What you need to know:
- The two sisters talked about death openly. “We knew the drill upon the death of either of us,” Carol writes in her tribute.
- Coronavirus would not allow her to accord her cherished sister her burial wish.
Last Monday at a Nairobi estate, three siblings sat chatting and cracking jokes as they usually did, reminiscing the good old times and discussing current affairs.
One of them, though, had developed an uncomfortable cold and amid the chatting, her siblings advised her to get checked for Covid-19.
They set off for the Aga Khan University Hospital and after some checks, Dr Doreen Adisa Lugaliki was admitted after being diagnosed with Diabetic Ketoacidosis (DKA), which came as a surprise to her as she had no idea that she had the condition.
Her siblings kept her company for while and left at around 6am as she was being taken into isolation. By that time, she was having difficulties breathing, although her oxygen levels were okay. The next few days would turn into a roller-coaster for the Lugalikis as her condition worsened.
On Tuesday night, she was admitted into the High Dependency Unit, discharged Wednesday morning and taken back to isolation on Wednesday afternoon after developing breathing complications and later transferred to the ICU at around 5pm.
She never came out of the coma, even though the AKUH medical team worked frantically round the clock to save her. She succumbed to complications arising from Covid-19 in the early hours of Friday.
A brilliant, selfless, dedicated consultant obstetrician, Dr Lugaliki became the first doctor in Kenya die of Covid-19. Her demise came at the peak of her career, barely two months after she celebrated her 38th birthday.
Naturally full of life, at the casualty, she was overly chatty, her sister says, and very optimistic that she would make it out alive, even though she was weak. Before her condition became critical, she had teased her then-tensed brother, jokingly asking him to cry as he would do if she died. They laughed.
“We had unfinished business, Ady. The twins… your worst fear was not having to raise them… you said they were the reason behind your toil,” her sister, Carol, penned down in her tribute. As condolences and tributes trickled in, they depicted a young woman with a loving and kind heart, who was impacting and touching many lives in the health sector.
“I walked into your clinic as a patient and walked out as a friend... she was one amazing person. Very supportive and encouraging,” one of her patients said in a post on social media. Her funeral service at the Nairobi South Hospital was full of accolades. Her pleasant personality was a constant, right from her days in school and college where her former mates described her so.
Her former schoolmate at Moi Girls High School Eldoret, Ms Apondi Odhiambo, described her as a natural-born leader: “She walked with determination and knew exactly what she wanted. She was bound to change the society.”
“She was a beautiful soul. You see the elegance in her photos that was her daily since our undergraduate days. Daktari with eight-inch heels daily, with good hair and with a big laugh. Always walked so confidently, always talked to all,” her medical colleague and former collegemate Suzanne wrote.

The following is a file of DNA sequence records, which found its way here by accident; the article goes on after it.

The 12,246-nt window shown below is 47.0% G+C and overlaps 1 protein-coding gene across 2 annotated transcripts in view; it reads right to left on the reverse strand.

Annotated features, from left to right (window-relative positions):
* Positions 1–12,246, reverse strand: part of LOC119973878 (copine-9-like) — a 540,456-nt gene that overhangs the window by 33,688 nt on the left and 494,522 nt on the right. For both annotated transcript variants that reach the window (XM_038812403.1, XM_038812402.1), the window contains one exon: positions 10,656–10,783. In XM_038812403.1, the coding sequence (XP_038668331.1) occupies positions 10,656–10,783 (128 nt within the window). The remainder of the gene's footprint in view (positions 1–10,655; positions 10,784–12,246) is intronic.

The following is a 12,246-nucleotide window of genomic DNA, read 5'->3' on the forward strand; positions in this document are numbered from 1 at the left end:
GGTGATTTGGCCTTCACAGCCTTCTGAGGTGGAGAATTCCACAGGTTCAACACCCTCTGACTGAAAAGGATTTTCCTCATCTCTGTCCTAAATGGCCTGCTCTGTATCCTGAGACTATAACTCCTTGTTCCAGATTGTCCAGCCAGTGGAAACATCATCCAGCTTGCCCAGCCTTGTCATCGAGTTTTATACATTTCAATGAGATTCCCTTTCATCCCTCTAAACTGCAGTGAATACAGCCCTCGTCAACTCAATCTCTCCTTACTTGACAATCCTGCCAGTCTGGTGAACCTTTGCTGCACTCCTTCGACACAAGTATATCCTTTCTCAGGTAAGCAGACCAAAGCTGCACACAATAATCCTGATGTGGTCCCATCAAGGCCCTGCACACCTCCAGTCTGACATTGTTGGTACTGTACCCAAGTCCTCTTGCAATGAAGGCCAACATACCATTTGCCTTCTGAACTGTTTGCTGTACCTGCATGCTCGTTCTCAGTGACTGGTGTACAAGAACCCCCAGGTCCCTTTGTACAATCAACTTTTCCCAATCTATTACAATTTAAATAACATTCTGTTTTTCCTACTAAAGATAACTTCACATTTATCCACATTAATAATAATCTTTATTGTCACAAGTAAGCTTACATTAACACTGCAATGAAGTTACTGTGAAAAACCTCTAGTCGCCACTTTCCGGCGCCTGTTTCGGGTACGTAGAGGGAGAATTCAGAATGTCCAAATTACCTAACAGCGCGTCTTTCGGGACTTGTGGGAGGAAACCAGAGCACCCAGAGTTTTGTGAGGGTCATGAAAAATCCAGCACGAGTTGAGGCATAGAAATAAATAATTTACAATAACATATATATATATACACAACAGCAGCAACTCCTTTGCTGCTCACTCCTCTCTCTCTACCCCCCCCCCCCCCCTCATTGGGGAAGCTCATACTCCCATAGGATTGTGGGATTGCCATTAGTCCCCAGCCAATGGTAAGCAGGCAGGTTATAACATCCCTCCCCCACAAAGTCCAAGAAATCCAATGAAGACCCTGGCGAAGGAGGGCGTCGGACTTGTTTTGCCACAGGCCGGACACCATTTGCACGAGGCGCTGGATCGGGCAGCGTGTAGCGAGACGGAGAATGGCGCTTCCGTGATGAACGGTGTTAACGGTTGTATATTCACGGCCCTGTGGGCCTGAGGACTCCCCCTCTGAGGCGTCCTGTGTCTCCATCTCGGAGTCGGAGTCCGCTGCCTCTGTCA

Her dedication and love for her job was not lost on her family either as she would put aside everything else to attend to her duties whenever she was called upon.
She paid the costly price for her dedication and sacrifice, and her family, friends and medical fraternity have been left processing the pain.
To her parents, she was “daktari” — the family doctor and great advisor to her siblings, she was the amazing sister with whom they shared an unbreakable bond. With her sister Carol, they had plans, and dreamt of growing old together to play with their grandchildren. They had a trip planned for the Caribbean when they turned 60. It will never be.
The two sisters talked about death openly. “We knew the drill upon the death of either of us,” Carol writes in her tribute.
“The one who would go first would ensure a number of things; you were to wear a beautiful white gown, rest at Lee Funeral Home and have your make up excellently done. We were to be in no hurry to bury you. We were to take at least 10 days before we laid you to rest. We were to mourn you the Maragoli style with Isukuti… to dance to reggae and preferably get some nice mix from DJ Mo. That is how you were to exit. Not like this. I am sorry Ady,” penned Carol in her tribute to her most cherished sister.
Coronavirus would not allow her to accord her cherished sister her burial wish. Always jovial and the life of the party, she loved keeping her family close and hosting them at her home for get-togethers.
The weekend before her demise, she called her siblings to her house for one such meeting, only this time, it turned out that it was for goodbyes.
She had recently renovated her terrace for hosting parties. But on at their last get-together, she had not left her bedroom as the cold got the better of her. She chose instead to keep her distance.
Just recently, she had her latest family photo shoot, but unknown to any of them, it would be the last.
Born on May 15, 1982, sunset came knocking unexpectedly to the fourth-born daughter in a family of eight.
And, at dawn today, her family embarks on the journey to their Ndalu, Bungoma County home, to lay her to rest. She leaves behind a set of 11-year-old twins.